Iran.. a new death sentence against a protester and the death toll from the protests


Iran.. a new death sentence against a protester and the death toll from the protests

While Iran’s protests continue for the third month, the regime has failed to “suppress” them, despite its exhaustion of all means to intimidate the protesters, at times with threats and at other times with execution.

Those rulings, which were the regime’s last way to suppress the protests, turned against it with widespread Western condemnation of the final ruling it issued last Thursday, executing demonstrator Mohsen Shakari, after he was accused of several charges.

However, the Iranian authorities did not pay attention to this wave of Western condemnations, and issued a new ruling only three days after the first ruling, according to human rights organizations.

Late on Saturday evening, the human rights organization “Hrana”, which is affiliated with the Group of Human Rights Activists in Iran, revealed that a death sentence had been issued against one of the protest detainees in the city of Mashhad, northeastern Iran, called Majid Reza Rahnward.

The organization quoted a human rights source as saying, “Majid Reza Rahnward was sentenced to death by the Revolutionary Court of this city headed by Judge Hadi Mansouri, on charges of moharebeh.”


Despite the security atmosphere, some cities in Iran, including Tehran, witnessed popular protests against the regime and a rejection of the execution of demonstrator Mohsen Shakari, while the demonstrators in Tehran and Mashhad chanted, “Mohsen Shakari did not deserve to be executed.”

On Thursday, the Iranian authorities carried out the death sentence against Mohsen Shakari last Thursday, which was met with a wide wave of international reactions and protests.

However, that ruling was not only met with a wave of condemnations abroad, but the legal aspects of its issuance were met with skepticism even within the framework of Iranian laws. fight.

This seminary student and faculty member at the University of Tehran concluded that, in the opinion of the majority of the court’s judges, Mohsen Shekari “does not deserve execution.”

Statistics on prisoners

After the execution of Mohsen Shakari, concerns about the issuance and execution of death sentences against some detainees during the current protests in Iran have increased.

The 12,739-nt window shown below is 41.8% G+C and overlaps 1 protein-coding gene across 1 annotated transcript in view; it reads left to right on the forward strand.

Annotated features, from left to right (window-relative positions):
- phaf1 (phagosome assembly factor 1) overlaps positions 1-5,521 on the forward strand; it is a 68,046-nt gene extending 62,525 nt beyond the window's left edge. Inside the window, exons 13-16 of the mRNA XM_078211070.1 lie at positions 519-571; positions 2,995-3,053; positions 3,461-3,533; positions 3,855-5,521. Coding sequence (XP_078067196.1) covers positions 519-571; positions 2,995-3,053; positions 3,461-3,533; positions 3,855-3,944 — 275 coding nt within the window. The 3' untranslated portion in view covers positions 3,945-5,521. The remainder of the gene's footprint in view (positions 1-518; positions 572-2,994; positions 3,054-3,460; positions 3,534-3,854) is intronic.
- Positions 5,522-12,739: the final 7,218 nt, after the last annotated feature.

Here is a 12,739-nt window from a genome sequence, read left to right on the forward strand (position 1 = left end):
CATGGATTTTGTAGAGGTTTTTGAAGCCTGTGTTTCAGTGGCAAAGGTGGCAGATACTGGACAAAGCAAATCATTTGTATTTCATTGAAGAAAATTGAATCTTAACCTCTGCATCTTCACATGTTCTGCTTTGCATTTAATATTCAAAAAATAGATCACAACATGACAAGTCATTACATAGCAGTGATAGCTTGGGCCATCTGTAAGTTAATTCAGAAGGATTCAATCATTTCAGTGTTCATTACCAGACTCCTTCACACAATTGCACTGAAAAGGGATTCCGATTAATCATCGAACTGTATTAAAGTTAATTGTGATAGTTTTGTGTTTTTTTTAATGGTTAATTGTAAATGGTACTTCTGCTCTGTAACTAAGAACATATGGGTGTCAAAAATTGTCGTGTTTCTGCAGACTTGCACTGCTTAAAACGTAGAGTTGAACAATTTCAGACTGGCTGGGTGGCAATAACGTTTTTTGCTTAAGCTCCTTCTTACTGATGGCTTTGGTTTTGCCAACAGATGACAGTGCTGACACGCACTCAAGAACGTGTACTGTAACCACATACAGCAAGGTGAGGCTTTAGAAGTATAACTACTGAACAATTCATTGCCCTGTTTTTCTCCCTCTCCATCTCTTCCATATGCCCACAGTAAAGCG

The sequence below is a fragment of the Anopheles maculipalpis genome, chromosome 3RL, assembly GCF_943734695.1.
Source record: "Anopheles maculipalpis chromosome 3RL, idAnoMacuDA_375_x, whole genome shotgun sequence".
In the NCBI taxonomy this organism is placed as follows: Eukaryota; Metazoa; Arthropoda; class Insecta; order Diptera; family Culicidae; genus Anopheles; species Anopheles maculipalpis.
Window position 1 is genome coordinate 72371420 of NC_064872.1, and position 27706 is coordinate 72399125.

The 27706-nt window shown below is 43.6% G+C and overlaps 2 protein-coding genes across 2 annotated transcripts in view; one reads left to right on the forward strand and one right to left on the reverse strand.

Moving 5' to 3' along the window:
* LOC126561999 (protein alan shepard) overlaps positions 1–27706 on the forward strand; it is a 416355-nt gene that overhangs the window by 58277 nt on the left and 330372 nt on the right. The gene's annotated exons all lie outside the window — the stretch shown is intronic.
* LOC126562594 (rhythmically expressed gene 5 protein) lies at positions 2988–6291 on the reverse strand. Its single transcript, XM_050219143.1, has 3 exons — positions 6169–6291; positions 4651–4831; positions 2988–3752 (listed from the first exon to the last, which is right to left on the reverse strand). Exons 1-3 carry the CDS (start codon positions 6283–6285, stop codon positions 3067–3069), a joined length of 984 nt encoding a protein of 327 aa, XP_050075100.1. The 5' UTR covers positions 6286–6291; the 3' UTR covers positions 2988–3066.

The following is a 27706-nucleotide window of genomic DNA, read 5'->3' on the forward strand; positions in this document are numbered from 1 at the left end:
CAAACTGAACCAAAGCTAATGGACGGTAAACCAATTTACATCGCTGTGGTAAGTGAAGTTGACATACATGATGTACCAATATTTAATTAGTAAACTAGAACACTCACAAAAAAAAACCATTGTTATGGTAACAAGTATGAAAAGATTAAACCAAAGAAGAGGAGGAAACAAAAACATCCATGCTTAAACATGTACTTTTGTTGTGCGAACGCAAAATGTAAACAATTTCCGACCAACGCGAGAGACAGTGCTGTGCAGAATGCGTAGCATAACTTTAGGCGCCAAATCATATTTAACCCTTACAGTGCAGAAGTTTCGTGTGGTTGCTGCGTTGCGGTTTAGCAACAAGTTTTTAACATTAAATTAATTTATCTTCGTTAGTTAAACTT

The reformist-affiliated Etemad newspaper published the names of the prisoners accused of “corruption on earth” and “moharebeh”, and wrote that these charges might lead to the execution of these prisoners.

According to the newspaper, there are 25 prisoners on this list, including Mohsen Shakari, who was executed last Thursday morning.

44 children died

Amnesty International announced, in a report, that it had documented the names and characteristics of 44 children who died during the ongoing protests in Iran, including 39 between the ages of 2 and 17 and 5 girls, three of whom were 16 years old, one 17 years old, and one 6 years old.

The human rights organization says that 34 of these children were killed by war bullets that hit their hearts, heads, or other vital organs,” noting that “at least four children died from gun blasts at close range.”

Five children, including four girls and a boy, died of their injuries, and a girl, as a result of the tear gas.

25 Christians were arrested

In a related context, Iranian Christians, like other social groups, were present in the fields of protests, which resulted in the arrest of a number of them, according to civil activist Marie Mohammadi, who said in an interview with the German Broadcasting Corporation in the Persian version today, Sunday, that “so far, people have been arrested.” At least 25 Christians were arrested for participating in the protests.

The Iranian authorities refuse to disclose the exact figures for the death toll in those protests, but human rights organizations said that the number of detainees exceeded 18,000, while the death toll reached nearly 481 since the start of the protests in mid-September.

Two weeks ago, the Iranian authorities admitted that 200 people had been killed, while the commander of the Air Force in the Revolutionary Guard, Brigadier General Amir Ali Hajizadeh, estimated that there were more than 300 people, including security personnel.

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